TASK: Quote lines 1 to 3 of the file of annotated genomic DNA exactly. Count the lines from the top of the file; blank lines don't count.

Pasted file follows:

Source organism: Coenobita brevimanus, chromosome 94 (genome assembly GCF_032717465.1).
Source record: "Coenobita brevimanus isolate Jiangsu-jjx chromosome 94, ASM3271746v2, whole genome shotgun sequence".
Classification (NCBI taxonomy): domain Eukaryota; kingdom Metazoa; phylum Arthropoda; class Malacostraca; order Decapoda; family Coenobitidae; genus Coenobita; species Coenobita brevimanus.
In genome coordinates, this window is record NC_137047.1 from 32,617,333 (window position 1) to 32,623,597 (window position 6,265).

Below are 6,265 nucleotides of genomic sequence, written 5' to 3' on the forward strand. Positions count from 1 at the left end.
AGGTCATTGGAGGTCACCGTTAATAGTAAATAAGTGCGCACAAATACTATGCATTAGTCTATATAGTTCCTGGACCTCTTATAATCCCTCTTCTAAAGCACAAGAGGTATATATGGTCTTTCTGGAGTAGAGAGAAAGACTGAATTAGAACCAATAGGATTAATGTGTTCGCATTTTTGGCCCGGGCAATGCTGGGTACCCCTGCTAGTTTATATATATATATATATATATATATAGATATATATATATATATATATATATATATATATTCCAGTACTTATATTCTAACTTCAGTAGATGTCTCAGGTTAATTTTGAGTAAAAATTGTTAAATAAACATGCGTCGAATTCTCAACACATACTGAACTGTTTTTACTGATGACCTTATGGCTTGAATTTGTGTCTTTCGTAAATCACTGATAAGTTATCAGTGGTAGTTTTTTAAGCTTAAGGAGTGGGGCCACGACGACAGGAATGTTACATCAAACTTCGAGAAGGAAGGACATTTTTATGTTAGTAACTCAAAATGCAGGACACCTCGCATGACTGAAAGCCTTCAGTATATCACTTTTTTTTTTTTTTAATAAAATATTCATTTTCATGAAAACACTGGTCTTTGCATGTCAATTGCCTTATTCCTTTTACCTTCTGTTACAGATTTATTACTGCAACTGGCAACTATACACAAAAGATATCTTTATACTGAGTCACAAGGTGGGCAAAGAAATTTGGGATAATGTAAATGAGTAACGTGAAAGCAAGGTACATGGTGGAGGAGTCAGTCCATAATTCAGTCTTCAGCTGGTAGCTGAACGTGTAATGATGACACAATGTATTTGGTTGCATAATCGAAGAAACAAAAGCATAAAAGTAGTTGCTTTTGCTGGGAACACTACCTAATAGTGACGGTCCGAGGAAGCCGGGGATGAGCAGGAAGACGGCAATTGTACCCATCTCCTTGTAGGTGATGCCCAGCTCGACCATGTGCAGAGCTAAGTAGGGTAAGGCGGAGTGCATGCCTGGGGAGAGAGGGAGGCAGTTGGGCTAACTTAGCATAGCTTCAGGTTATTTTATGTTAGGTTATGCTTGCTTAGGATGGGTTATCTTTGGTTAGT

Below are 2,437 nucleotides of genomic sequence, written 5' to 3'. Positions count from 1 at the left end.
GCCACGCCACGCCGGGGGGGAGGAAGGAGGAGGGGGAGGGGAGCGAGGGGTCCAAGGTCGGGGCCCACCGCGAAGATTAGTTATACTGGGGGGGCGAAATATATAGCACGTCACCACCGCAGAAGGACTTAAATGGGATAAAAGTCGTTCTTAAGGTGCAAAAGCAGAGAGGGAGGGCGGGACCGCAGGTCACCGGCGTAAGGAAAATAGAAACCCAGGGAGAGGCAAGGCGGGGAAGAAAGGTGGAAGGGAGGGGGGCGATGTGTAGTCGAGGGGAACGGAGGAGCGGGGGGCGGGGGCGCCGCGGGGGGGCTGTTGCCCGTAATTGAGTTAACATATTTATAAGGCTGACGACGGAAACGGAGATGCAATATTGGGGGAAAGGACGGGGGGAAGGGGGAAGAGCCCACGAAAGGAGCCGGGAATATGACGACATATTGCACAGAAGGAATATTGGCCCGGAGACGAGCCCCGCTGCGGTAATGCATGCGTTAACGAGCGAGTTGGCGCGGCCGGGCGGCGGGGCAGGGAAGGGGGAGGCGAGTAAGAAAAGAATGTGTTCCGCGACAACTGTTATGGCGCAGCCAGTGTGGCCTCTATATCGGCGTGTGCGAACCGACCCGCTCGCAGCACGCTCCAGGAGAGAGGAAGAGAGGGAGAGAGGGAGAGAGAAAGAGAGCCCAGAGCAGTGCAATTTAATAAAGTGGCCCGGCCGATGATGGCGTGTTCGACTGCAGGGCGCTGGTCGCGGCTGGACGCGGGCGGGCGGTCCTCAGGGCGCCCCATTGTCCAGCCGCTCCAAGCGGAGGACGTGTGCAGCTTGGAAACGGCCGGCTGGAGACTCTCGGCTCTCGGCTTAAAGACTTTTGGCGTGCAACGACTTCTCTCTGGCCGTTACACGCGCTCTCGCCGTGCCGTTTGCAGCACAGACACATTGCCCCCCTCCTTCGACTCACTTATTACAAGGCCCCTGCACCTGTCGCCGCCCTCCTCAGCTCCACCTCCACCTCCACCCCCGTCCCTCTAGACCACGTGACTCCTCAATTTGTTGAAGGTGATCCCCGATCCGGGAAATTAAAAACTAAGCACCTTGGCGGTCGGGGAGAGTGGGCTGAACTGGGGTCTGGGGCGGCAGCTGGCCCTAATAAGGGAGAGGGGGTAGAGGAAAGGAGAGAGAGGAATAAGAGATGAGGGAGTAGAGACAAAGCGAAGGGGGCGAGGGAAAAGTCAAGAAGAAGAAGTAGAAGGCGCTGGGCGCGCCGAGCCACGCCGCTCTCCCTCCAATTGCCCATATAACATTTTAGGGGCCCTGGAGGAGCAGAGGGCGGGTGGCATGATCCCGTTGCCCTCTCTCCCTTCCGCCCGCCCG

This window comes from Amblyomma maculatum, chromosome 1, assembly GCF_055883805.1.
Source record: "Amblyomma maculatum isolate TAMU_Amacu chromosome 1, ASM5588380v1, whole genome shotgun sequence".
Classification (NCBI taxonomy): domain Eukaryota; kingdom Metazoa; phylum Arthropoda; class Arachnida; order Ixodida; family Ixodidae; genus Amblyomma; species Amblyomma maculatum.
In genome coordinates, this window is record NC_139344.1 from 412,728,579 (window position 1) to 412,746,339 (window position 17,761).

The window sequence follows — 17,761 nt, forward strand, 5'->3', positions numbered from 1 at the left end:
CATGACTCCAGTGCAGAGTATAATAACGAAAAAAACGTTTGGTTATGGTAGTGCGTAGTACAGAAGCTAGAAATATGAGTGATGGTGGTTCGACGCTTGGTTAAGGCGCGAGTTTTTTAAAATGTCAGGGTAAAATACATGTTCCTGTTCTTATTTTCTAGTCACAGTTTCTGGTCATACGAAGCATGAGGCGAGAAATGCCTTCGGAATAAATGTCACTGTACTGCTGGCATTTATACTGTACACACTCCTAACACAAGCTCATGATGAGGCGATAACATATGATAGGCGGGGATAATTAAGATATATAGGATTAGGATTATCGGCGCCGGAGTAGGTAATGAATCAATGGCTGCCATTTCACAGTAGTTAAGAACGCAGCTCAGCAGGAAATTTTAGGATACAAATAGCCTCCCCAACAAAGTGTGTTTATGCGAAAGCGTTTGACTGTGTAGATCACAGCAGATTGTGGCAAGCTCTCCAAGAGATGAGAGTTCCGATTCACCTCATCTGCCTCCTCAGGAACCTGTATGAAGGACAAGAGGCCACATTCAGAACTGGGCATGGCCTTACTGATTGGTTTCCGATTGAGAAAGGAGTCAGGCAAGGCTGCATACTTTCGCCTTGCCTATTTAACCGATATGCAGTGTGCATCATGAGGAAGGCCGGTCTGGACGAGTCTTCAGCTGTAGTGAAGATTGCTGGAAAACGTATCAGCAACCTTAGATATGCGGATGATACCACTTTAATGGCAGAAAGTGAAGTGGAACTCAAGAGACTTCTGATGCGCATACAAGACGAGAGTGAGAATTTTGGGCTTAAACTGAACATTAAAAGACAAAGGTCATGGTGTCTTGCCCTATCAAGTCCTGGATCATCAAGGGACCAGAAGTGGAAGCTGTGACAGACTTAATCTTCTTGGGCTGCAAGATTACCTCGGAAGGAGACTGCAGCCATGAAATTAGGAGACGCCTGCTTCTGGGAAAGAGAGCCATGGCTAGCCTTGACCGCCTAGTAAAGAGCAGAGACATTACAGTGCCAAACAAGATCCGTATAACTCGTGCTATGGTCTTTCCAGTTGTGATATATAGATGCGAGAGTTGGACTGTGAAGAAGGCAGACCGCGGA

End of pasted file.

Source organism: Coenobita brevimanus, chromosome 94 (genome assembly GCF_032717465.1).
Source record: "Coenobita brevimanus isolate Jiangsu-jjx chromosome 94, ASM3271746v2, whole genome shotgun sequence".
Classification (NCBI taxonomy): domain Eukaryota; kingdom Metazoa; phylum Arthropoda; class Malacostraca; order Decapoda; family Coenobitidae; genus Coenobita; species Coenobita brevimanus.